This report summarizes one month of dried cannabis product listings from the online store.

First we lump the historical data together to look at benchmark averages for the store. Then we look at individual listings with respect to those benchmarks. Finally, we’ll sort the listings by a few views based on price and content.

There is no actual price information shown here. Every dollar value is a calculated average, all competitive analysis is shown relative to the average. This won’t find quality cannabis, it’s market information relevant to consumers trying to find quality cannabis.

Market Averages

Here we look at multiple views of the historical average price per gram of dried cannabis for the store. We break it down by dominant cannabinoid, package size and time. The listing range average for cannabinoid content has been used to show price for each listings in the context of 100mg of THC or CBD, which I refer to in this report as active content price or just active price.

Listing Price Variances

Expensiveness is a relative measure. In order to say how expensive something is, we need a figure to compare it to. This can be the minimum amount you can pay for that something, or more commonly, the average asking price of a large pool comparable products. We’ll look at both here, from multiple perspectives. For instance, when determining the value of a 3.5 gram package of a particular cultivar, you’re comparing the observable quality with respect to the general market average price for a gram of cannabis, but also to the average price from a 3.5 gram package from the store and perhaps, the the average price for that particular cultivar, market wide. The view below provides all that information, for every listing of dried cannabis in the store.

Looking at each dried cannabis product that I logged as in stock this month, this view checks each listing against two benchmarks; the store average price per gram for package size (shown numerically) and the market average for that cultivar (shown by colour). Hover/tap each line item for specific readout for that data point. Filter the data by package size using the slider at the top.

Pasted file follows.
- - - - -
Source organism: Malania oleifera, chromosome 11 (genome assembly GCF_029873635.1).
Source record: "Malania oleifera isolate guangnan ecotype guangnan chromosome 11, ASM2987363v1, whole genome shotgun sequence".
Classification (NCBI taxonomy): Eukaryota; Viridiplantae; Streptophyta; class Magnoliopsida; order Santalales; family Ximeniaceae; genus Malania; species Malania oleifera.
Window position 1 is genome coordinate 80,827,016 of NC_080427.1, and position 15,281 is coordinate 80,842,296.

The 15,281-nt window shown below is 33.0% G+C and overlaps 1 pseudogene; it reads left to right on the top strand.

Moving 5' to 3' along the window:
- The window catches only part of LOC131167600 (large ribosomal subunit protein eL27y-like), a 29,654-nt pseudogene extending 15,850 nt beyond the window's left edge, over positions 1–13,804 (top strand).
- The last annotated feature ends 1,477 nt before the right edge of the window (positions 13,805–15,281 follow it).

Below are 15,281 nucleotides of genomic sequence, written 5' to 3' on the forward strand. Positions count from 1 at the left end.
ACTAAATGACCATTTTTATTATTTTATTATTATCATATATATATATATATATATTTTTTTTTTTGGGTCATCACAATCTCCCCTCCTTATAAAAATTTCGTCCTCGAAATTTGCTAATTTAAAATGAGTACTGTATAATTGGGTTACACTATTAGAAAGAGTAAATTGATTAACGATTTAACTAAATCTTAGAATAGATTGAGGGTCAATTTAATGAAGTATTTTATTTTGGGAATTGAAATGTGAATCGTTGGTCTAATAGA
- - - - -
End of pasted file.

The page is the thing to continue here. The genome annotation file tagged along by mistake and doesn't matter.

Low Cost Listings

This view looks at low cost listings in the store for this month. We look from the minimum price, to a significant deviation under the average of the store for this month. The limit for the dataset has been quantified below the package size filter. Listings are shown ascending from the lowest price. Each cell is coloured according to the listing price relative to the benchmark average for the package size from the store. Hover/tap for listing specific information relative to the store and market.

Low Active Price Listings

Now we look at price as a function of cannabinoid content and look at just the lowest price listings. The limit for this view is shown at the top. Listings are shown ascending from the lowest price. Cells are coloured according to the listing’s active content price relative to the market. Hover/tap each cell for detailed information.

Cannabinoid Content

High CBD Content

This view restricts the listings by the minimum of the listed CBD range. The minimum CBD content appears on the list is shown at the top of the chart and listings are shown in descending order from the highest range average CBD content. Relative price information is also shown in this view, denoted by colour. Hover/tap for detailed information.

High THC Content

Next we look at High THC offerings. The restriction on the minimum end of the range is shown above the chart, listings are shown in descending order from the highest range average for THC. We mind price here too, relative information is shown by colour. Hover/tap for detailed information.

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